This is the pro argument in the second of two mini-debates The Globe is hosting in advance of Friday’s Munk Debates on China’s role in the 21st century. The topic: Will the Chinese economy drive the global economic recovery? Click here for the con argument.
China is the world’s second-largest economy, the world’s largest exporter, and has accounted for about 50 per cent of global growth since 2008. With continued weakness in Europe and the United States, sustaining even a mild recovery is inconceivable without it.
Drive the global economy? Maybe. Sustain and transform it? Almost certainly.
Deeply integrated into global supply chains and regional production networks, it is now the largest trading partner of Japan, South Korea, Taiwan, the Association of Southeast Asian Nations and India. Its foreign reserves have topped $3-trillion. Its outbound investment has increased to about $56-billion even as global investment is declining.
China’s most immediate impact on the world economy is through continuing support of the U.S. deficits and as the prime driver of about half of global demand for key commodities including cement, steel, iron ore, coal and oil.
Post-2008 domestic consumption of Chinese manufactured goods has increased along with the household spending of a fast-increasing middle class inside China and in other parts of Asia.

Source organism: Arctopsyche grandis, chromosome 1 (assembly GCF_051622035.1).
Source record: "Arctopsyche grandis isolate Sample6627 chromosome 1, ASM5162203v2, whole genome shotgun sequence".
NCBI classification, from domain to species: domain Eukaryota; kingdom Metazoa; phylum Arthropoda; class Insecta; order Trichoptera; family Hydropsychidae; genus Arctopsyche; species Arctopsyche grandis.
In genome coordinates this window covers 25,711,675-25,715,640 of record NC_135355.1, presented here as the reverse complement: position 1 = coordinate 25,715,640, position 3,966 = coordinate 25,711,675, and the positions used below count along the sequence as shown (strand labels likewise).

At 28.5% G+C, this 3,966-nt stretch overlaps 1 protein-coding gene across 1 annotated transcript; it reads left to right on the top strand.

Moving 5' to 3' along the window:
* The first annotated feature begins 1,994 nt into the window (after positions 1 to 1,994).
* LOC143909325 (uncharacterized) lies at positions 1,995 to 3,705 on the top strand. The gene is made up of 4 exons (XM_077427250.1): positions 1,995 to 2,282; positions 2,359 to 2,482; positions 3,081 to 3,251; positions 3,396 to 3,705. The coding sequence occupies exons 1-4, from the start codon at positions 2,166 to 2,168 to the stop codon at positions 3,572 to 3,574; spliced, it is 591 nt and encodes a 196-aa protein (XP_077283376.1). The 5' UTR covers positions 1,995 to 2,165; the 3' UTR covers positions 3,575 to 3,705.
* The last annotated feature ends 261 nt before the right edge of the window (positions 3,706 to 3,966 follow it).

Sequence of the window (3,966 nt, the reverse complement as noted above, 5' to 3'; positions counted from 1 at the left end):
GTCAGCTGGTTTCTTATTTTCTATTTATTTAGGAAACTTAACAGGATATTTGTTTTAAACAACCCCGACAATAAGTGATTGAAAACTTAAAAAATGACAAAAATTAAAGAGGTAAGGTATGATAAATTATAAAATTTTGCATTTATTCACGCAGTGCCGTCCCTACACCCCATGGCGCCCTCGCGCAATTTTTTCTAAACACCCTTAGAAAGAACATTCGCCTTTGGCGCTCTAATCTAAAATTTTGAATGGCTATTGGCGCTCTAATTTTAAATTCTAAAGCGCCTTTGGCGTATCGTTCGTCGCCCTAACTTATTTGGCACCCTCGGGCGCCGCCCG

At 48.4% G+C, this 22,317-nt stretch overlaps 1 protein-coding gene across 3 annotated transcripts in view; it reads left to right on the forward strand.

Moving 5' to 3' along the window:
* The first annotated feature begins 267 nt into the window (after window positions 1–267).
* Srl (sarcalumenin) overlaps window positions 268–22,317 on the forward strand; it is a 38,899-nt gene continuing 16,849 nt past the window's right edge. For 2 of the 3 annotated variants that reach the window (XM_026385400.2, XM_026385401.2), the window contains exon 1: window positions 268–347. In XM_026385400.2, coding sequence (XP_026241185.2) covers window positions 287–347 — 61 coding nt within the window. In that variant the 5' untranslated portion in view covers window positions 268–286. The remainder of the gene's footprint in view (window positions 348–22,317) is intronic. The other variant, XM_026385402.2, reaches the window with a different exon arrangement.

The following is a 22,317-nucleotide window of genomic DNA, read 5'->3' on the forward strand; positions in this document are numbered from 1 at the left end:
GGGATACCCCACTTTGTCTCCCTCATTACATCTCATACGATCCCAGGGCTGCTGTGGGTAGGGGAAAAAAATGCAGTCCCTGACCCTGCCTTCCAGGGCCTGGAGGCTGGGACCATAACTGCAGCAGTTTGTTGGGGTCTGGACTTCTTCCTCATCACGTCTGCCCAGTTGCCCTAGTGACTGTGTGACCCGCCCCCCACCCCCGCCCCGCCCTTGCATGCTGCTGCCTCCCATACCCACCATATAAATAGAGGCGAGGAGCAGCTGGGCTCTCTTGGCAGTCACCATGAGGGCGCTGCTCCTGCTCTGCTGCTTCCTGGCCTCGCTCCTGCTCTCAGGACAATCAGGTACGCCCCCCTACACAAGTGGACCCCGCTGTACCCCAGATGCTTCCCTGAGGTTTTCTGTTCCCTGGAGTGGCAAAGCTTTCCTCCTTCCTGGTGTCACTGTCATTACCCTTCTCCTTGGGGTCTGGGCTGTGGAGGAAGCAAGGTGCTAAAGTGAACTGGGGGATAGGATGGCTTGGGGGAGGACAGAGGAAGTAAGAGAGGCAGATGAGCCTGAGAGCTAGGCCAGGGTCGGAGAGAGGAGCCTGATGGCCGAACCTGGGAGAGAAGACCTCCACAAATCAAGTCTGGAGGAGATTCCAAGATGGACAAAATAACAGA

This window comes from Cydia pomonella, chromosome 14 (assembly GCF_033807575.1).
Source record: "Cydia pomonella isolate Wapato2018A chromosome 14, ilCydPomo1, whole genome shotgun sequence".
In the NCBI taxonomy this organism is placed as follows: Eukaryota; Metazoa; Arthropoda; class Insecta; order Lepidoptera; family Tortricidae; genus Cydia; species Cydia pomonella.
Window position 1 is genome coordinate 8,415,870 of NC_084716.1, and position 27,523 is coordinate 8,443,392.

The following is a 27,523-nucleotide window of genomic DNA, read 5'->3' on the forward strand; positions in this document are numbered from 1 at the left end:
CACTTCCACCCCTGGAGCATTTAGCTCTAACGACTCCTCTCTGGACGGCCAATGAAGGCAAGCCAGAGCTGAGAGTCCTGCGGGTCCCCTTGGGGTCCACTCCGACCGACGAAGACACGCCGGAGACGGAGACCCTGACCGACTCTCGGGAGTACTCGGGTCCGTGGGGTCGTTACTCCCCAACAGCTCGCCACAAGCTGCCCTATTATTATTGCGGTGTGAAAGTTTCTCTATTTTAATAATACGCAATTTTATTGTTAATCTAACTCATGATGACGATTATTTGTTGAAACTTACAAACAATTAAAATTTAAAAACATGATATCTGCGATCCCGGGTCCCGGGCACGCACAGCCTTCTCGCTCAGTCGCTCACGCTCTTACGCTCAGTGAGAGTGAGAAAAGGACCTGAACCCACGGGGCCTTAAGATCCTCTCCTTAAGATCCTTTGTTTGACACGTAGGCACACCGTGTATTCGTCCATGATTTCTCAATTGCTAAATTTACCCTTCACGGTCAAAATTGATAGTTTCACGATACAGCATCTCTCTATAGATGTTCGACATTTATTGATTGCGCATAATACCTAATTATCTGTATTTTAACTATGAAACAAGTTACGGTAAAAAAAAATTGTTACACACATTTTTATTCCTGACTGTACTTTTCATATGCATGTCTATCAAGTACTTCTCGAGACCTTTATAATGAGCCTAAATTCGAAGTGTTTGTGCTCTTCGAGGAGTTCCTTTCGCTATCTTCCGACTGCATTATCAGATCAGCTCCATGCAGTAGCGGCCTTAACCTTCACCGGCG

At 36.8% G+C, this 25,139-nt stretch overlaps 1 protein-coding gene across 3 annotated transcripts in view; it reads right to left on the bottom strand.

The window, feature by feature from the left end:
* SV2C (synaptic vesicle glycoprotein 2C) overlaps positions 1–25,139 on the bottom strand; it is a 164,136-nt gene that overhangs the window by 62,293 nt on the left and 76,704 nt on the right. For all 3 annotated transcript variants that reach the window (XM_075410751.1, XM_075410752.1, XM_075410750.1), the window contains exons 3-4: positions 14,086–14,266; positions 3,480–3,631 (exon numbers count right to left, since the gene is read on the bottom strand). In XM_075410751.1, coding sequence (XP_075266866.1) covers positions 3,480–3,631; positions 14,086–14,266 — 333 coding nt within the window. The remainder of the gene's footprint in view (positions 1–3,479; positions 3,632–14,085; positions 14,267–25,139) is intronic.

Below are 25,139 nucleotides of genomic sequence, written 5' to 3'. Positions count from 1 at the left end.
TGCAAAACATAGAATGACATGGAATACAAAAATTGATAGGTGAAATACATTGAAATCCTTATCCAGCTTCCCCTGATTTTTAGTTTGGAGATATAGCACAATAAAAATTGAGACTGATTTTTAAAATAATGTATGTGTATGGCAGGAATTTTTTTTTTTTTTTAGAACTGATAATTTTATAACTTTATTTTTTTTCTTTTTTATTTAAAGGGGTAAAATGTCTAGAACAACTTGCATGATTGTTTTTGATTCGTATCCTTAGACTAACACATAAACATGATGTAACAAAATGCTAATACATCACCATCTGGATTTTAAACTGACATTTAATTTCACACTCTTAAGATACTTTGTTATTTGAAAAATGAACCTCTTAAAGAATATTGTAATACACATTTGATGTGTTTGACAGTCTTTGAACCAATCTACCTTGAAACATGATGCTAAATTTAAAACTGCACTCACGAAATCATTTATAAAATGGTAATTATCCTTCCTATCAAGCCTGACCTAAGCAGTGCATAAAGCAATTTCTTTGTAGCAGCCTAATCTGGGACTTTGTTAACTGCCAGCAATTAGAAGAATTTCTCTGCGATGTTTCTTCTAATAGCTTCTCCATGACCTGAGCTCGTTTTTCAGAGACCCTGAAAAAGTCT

Policy reforms and market adjustments are forcing Chinese enterprises to move beyond low-wage production and toward more advanced positioning in global value chains.
Testament to China’s centrality is the more difficult question: Could it be the driver of the next global recession? Acute property bubbles, industrial overcapacity, and rising wages are significant challenges. The world and not just China has a stake in how well they are managed.
The bigger long-term story is China’s rising weight and role in managing and defining the global economy. For the moment largely a “responsible stakeholder,” China’s leaders are playing a generally constructive role in institutions including the World Trade Organization, International Monetary Fund, World Bank and G-20, even as they support new regional ones that give hints of an alternative design.
China’s authoritarian capitalism is not a model for many other countries. But nor will it quickly converge with Western practices in the realms of political institutions, corporate governance or economic structures.
Global power shifts have moral and political as well as economic consequences. With greater economic weight is coming greater assertiveness about the rules of the game. What Beijing thinks about the preferred mix of states, citizens and markets will be a defining feature of the world economy in the messy, multicentric, era we have entered.
Paul Evans is director of the Institute of Asian Research, University of British Columbia
Editor's Note: The Munk Debates are semi-annual events that feature prominent figures in their fields. The next debate, to be held June 17, asks whether the 21st century will belong to China. It features former U.S. Secretary of State Henry Kissinger alongside economist David Daokui Li, CNN host Fareed Zakaria and historian Niall Ferguson.
For more news, videos, interviews and biographies, follow The Globe and Mail 's coverage of the upcoming debate here.
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